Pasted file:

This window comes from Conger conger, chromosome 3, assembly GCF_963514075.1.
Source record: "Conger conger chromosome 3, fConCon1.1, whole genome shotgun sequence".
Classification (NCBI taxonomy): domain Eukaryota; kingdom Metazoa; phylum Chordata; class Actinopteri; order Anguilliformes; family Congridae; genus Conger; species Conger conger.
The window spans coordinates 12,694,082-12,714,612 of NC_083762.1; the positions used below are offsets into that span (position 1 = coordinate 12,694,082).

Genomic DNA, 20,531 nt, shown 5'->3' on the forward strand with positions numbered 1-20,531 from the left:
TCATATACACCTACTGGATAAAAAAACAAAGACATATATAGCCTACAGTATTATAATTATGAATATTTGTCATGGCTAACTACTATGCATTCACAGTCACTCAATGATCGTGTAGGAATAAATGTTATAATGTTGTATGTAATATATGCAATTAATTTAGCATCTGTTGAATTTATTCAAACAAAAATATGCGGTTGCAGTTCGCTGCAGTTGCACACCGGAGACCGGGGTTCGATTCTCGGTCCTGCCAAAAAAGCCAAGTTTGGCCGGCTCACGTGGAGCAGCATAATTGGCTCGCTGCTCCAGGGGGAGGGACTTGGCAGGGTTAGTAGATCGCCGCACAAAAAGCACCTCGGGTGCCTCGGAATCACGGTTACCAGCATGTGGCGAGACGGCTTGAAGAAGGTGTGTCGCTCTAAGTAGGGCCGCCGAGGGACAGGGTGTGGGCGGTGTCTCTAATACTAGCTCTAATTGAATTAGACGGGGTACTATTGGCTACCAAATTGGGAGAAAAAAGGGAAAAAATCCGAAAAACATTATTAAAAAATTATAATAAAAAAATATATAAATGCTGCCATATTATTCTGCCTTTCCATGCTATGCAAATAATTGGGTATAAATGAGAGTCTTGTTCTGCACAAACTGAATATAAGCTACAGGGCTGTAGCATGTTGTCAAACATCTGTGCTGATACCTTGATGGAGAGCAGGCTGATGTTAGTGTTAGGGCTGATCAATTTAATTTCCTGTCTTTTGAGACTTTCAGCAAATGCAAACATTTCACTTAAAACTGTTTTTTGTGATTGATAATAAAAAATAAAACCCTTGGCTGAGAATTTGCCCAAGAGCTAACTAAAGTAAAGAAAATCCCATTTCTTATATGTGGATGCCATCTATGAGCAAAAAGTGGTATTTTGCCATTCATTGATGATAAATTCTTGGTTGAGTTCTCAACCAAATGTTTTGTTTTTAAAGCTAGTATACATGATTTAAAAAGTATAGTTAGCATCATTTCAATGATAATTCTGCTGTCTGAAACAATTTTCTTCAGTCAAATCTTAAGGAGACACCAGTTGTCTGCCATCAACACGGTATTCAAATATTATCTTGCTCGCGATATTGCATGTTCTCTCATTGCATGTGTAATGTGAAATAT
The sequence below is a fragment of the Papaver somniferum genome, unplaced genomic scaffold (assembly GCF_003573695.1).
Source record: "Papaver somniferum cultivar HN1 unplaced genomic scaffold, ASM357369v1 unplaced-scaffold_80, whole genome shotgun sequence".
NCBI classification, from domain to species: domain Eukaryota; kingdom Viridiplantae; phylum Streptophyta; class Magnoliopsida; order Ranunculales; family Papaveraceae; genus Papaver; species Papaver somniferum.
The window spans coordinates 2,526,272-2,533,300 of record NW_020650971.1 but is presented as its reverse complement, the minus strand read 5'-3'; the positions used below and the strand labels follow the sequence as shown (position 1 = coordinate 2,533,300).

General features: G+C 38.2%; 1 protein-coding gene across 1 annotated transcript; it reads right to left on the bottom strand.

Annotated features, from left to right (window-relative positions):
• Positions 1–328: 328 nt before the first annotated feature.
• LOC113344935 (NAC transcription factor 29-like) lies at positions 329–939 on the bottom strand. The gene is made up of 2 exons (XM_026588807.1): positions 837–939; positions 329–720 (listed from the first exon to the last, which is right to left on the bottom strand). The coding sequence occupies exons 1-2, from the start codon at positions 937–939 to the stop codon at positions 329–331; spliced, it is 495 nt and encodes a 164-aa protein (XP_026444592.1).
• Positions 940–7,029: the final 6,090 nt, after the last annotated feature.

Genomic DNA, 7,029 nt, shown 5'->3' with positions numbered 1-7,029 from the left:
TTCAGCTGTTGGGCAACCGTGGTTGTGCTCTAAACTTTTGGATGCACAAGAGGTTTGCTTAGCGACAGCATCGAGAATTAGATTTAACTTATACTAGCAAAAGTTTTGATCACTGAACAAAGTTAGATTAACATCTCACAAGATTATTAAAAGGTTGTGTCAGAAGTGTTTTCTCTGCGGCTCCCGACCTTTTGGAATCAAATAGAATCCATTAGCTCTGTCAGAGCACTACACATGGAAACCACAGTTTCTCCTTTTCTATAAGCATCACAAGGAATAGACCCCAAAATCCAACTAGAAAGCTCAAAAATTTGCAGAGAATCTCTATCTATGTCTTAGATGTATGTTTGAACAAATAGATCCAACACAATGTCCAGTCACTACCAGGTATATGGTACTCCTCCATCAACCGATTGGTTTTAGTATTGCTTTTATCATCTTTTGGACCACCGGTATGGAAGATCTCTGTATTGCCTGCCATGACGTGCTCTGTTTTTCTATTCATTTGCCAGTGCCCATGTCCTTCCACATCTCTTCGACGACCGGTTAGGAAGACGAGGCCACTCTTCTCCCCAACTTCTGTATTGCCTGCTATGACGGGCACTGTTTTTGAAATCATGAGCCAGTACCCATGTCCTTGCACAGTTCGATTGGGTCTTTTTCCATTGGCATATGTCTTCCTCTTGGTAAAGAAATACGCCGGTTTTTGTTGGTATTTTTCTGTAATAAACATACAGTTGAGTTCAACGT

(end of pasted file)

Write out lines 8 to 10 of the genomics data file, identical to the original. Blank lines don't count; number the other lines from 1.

Source record: "Papaver somniferum cultivar HN1 unplaced genomic scaffold, ASM357369v1 unplaced-scaffold_80, whole genome shotgun sequence".
NCBI classification, from domain to species: domain Eukaryota; kingdom Viridiplantae; phylum Streptophyta; class Magnoliopsida; order Ranunculales; family Papaveraceae; genus Papaver; species Papaver somniferum.
The window spans coordinates 2,526,272-2,533,300 of record NW_020650971.1 but is presented as its reverse complement, the minus strand read 5'-3'; the positions used below and the strand labels follow the sequence as shown (position 1 = coordinate 2,533,300).